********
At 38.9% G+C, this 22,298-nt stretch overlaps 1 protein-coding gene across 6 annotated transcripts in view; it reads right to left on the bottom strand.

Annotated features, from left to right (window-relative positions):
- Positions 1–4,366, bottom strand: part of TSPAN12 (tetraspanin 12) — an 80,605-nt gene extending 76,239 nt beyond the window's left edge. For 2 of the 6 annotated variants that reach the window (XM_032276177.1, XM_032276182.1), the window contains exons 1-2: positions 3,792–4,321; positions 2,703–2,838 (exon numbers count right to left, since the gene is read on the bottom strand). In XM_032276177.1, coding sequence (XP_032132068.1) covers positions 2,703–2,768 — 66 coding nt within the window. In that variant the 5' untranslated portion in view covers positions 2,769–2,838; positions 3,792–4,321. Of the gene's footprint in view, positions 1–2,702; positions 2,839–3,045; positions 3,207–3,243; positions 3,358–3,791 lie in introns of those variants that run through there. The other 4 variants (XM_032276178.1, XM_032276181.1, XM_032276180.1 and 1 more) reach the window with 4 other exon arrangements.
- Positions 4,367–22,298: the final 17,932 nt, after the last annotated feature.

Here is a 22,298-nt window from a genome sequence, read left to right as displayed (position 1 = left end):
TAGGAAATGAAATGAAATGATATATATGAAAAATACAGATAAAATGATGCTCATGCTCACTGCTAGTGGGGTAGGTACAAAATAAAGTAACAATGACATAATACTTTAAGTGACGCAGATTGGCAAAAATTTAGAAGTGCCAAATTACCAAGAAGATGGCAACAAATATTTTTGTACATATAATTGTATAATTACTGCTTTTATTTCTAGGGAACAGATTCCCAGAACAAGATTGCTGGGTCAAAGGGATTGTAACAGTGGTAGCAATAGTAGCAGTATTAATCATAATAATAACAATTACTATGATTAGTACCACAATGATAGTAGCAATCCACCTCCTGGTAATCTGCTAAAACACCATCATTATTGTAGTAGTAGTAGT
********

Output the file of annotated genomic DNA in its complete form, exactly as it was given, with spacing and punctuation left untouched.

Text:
At 38.9% G+C, this 22,298-nt stretch overlaps 1 protein-coding gene across 6 annotated transcripts in view; it reads right to left on the bottom strand.

Annotated features, from left to right (window-relative positions):
- Positions 1–4,366, bottom strand: part of TSPAN12 (tetraspanin 12) — an 80,605-nt gene extending 76,239 nt beyond the window's left edge. For 2 of the 6 annotated variants that reach the window (XM_032276177.1, XM_032276182.1), the window contains exons 1-2: positions 3,792–4,321; positions 2,703–2,838 (exon numbers count right to left, since the gene is read on the bottom strand). In XM_032276177.1, coding sequence (XP_032132068.1) covers positions 2,703–2,768 — 66 coding nt within the window. In that variant the 5' untranslated portion in view covers positions 2,769–2,838; positions 3,792–4,321. Of the gene's footprint in view, positions 1–2,702; positions 2,839–3,045; positions 3,207–3,243; positions 3,358–3,791 lie in introns of those variants that run through there. The other 4 variants (XM_032276178.1, XM_032276181.1, XM_032276180.1 and 1 more) reach the window with 4 other exon arrangements.
- Positions 4,367–22,298: the final 17,932 nt, after the last annotated feature.

Here is a 22,298-nt window from a genome sequence, read left to right as displayed (position 1 = left end):
TAGGAAATGAAATGAAATGATATATATGAAAAATACAGATAAAATGATGCTCATGCTCACTGCTAGTGGGGTAGGTACAAAATAAAGTAACAATGACATAATACTTTAAGTGACGCAGATTGGCAAAAATTTAGAAGTGCCAAATTACCAAGAAGATGGCAACAAATATTTTTGTACATATAATTGTATAATTACTGCTTTTATTTCTAGGGAACAGATTCCCAGAACAAGATTGCTGGGTCAAAGGGATTGTAACAGTGGTAGCAATAGTAGCAGTATTAATCATAATAATAACAATTACTATGATTAGTACCACAATGATAGTAGCAATCCACCTCCTGGTAATCTGCTAAAACACCATCATTATTGTAGTAGTAGTAGT